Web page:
Wednesday, October 24, 2012

Snacking State-by-State: Virginia III - Now That's a Big Ol' Peanut

If Virginia isn't the land of ham, crabs or oysters, it is the land of peanuts.  I've had quite a few Virginia peanuts in my lifetime.  One favorite time was a stop at a little peanut store just above the North Carolina line - it may have been the Good Earth Peanut Company shop in Skippers, VA - to get some delicious candied peanuts.  I still need to drive down just to get some more.

Official Name: Commonwealth of Virginia
State Nickname: The Old Dominion State
Admission to the US: June 25, 1788 (#10)
Capital: Richmond (4th largest)
Other Important Cities: Virginia Beach (largest), Norfolk (2nd largest), Chesapeake (3rd largest); Newport News (5th largest), Hampton (6th largest), Alexandria (7th largest)
Region: South, Upper South, Mid-Atlantic, Chesapeake; South Atlantic (US Census)
RAFT NationsChestnutCrab Cake
Bordered by: West Virginia (northwest), Maryland, District of Columbia and the Potomac River (northeast), Chesapeake Bay and Atlantic Ocean (east), North Carolina (south), Tennessee (southwest), Kentucky (west)
Official State Foods and Edible Things: brook trout (fresh water fish), milk (beverage), Eastern oyster (shell), striped bass (salt water fish)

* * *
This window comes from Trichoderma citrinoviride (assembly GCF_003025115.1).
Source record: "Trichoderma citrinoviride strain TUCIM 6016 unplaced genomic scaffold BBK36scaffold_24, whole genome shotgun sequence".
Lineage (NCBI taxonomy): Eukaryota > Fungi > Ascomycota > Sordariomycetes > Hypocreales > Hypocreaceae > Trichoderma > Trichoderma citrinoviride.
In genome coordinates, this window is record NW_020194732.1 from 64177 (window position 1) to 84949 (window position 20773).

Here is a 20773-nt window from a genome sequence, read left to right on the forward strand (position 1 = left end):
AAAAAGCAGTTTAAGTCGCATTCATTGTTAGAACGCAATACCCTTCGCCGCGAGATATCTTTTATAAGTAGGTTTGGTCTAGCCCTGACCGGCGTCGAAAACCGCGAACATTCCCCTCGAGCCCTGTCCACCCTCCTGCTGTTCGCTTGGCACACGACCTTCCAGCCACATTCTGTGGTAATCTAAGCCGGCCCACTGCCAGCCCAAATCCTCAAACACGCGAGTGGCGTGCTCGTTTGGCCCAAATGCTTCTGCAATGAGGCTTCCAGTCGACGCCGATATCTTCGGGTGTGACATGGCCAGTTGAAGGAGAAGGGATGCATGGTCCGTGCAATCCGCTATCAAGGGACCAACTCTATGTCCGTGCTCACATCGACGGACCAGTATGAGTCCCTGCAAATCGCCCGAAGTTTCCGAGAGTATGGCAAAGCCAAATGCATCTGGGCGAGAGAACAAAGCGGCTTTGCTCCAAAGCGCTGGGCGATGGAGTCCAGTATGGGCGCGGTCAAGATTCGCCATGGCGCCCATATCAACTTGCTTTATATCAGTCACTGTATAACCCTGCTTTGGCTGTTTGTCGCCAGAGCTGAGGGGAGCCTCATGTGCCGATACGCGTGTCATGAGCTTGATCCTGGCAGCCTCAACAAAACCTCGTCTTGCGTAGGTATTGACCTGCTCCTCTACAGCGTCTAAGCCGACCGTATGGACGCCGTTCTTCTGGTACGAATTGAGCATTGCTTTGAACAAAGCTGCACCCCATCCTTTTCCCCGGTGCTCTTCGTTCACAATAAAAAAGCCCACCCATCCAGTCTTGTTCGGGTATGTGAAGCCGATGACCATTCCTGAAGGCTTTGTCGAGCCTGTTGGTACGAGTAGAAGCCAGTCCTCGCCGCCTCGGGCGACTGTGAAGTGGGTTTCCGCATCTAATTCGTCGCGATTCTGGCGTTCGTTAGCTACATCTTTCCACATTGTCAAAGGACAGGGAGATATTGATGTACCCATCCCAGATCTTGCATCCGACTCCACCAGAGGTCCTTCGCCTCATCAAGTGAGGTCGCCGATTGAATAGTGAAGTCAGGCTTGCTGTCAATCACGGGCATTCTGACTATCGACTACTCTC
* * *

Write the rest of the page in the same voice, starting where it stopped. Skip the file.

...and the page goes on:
Some Famous and Typical Foods: ham (especially Smithfield); peanuts; Chesapeake Bay cuisine to the north and east of the state, specifically crabs (fried, steamed, boiled, deviled, Norfolk and she-crab soup) and oysters; typical Southern foods to the south and west of the state (including ham biscuits, beaten biscuits, etc); diverse multicultural foods in Northern Virginia (notably South & Southeast Asian, West African, Ethiopian and Central American); Brunswick stew

Here's something I didn't know: though Virginia peanuts are from Virginia, originally grown in Sussex County (first grown in the Andes, then brought to Africa and Europe, spreading out to Asia, and finally to North America), the "Virginia peanut" is just one of four major types or "groups" of peanuts produced in the United States.  Typically the largest type of peanut, it is popular for snacking, and is grown not just in Virginia and North Carolina but much of the coastal South and Southeast as well (Good Earth Peanut Company, date unknown).  This helps clear up one point of confusion for me: when shopping for Virginia peanuts for this recipe I was puzzled when I hit up Wegman's only to find a massive canister of "Virginia-style peanuts".  The most popular type of peanut in the United States, by the way, is the Runner, a high-yielding peanut that is smaller than the Virginia-style, grown mostly in the Deep South, Texas and Oklahoma (Good Earth Peanut Company, date unknown).